We seem to be at a stalemate, America.
President Biden recently made an infrastructure bill counteroffer to Senate Republicans, lowering the total proposed cost from $2.3 trillion to $1.7 trillion. However, Republicans are still unsatisfied, releasing on Thursday a proposal for only $257 billion in infrastructure spending.
The stalled negotiations are not exactly surprising given the current political climate, but they do come at a time when our country finds itself in desperate need of strengthened infrastructure to improve private sector innovation.
Beyond the need to support American businesses, the Office of the Director of National Intelligence even reiterated in its Worldwide Threat Assessment last month that America’s reduced investment in technology and R&D continues to be a national security threat of primary concern. Historically, these reports have also classified China’s increased investment in technology development as a direct threat to our nation’s security.
Increased investment in R&D is one of the seemingly few areas of bipartisan agreement in today’s politics, and it could be the ticket to achieving compromise on Biden’s infrastructure plan.
Biden must work with both House and Senate Republicans to incorporate more tax incentives for U.S. businesses into his plan. Implementing these incentives would not only create more balance with the tax hikes that the President has proposed to pay for various infrastructure projects, but also encourage crucial growth in innovation efforts, bolster our national security, and add good-paying technical jobs to the American workforce. (Alliantgroup, the consulting firm I work for that helps businesses claim tax credits, would benefit from more tax credits being available to companies.)
The President has already included the Section 45Q Tax Credit in his proposal, which encourages investment in carbon capture and has the support of both the environmental community and the fossil fuel industry.
To go further, Congress should start by considering the Research and Development Tax Credit, which rewards American businesses for investing in qualified research activities and has a proven track record of amplifying innovation efforts while increasing the number of technical jobs in our country.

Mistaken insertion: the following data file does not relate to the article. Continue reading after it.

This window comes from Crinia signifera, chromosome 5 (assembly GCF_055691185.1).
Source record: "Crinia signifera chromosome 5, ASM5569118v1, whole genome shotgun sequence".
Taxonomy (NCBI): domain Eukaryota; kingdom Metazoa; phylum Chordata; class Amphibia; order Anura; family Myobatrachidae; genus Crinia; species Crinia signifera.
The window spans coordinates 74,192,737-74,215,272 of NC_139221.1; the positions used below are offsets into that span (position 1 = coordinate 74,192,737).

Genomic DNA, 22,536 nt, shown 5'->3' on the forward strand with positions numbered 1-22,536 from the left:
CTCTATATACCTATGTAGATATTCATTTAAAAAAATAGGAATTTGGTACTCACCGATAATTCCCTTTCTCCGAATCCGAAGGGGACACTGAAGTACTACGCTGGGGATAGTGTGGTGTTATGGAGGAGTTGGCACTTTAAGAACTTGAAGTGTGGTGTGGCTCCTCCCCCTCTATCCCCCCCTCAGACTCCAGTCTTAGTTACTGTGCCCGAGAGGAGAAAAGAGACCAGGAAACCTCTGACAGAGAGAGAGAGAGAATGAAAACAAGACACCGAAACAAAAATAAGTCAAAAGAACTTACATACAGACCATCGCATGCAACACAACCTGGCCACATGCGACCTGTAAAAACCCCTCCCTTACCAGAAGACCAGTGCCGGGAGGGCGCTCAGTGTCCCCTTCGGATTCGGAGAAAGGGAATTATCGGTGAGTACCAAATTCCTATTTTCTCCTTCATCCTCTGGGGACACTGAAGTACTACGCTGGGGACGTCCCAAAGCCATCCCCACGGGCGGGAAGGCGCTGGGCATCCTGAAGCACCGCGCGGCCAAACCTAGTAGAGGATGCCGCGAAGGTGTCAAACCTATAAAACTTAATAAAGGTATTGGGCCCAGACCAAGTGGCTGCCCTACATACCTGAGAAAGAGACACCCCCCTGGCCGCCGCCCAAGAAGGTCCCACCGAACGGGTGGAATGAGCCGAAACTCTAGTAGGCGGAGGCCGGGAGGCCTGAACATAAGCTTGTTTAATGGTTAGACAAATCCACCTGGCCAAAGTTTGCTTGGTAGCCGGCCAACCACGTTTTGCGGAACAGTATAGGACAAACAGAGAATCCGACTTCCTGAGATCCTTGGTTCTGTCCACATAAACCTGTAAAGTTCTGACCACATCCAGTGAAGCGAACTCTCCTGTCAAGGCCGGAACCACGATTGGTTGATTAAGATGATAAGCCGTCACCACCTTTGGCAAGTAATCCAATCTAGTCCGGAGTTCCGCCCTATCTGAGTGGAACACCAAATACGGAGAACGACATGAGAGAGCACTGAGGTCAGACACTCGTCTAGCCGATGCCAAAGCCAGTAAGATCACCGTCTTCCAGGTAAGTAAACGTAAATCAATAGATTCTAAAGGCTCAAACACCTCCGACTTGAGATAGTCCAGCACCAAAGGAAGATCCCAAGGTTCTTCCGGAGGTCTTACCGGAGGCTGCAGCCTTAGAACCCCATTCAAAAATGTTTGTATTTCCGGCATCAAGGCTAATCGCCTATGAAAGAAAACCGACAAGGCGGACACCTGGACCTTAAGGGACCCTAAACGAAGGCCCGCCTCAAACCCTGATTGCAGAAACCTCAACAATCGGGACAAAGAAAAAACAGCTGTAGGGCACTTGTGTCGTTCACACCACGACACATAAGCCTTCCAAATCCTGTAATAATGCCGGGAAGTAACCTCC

This credit has helped American businesses across tech, manufacturing, agriculture, and other industries reinvest in their own infrastructure, hire and retain technical talent, and pursue research and innovation activities to stay globally competitive. Significantly, the incentive also aligns with Biden’s “Buy American” mantra, as businesses are required to conduct their R&D in the U.S. to qualify for the credit. It’s also a politically popular tax credit that many states already offer themselves.
In addition, Congress should incorporate an enhanced R&D Tax Credit into the infrastructure plan. As proposed in multiple bipartisan bills, this would create a public-private partnership that will encourage American businesses large and small to invest in themselves and compete globally. This expansion would also open the incentive to more U.S. businesses who might not currently claim the credit.
Boosting these tax credits will encourage economic activity in the private sector, which is more nimble, innovative, and market-driven than federal projects. It will also strengthen the long-term impact of Biden’s infrastructure plan by incentivizing a cycle of economic growth in our private sector and creating more room for bipartisan agreement around investing in innovation efforts through R&D.
China’s push for global power is not going to stop. A bipartisan effort to create more business tax incentives, primarily those that encourage R&D activities, will not only get the much-needed infrastructure bill passed, but will also bolster our country’s national security, create more jobs, and keep us competitive with countries that have already made significant investments in innovation.
It’s a win-win scenario that both political parties can, and should, get behind.
Heidi Heitkamp served as a U.S. senator from North Dakota from 2013 to 2019, the first woman elected to that position. She also served as the 20th North Dakota tax commissioner and is currently the director of agriculture at Alliantgroup.
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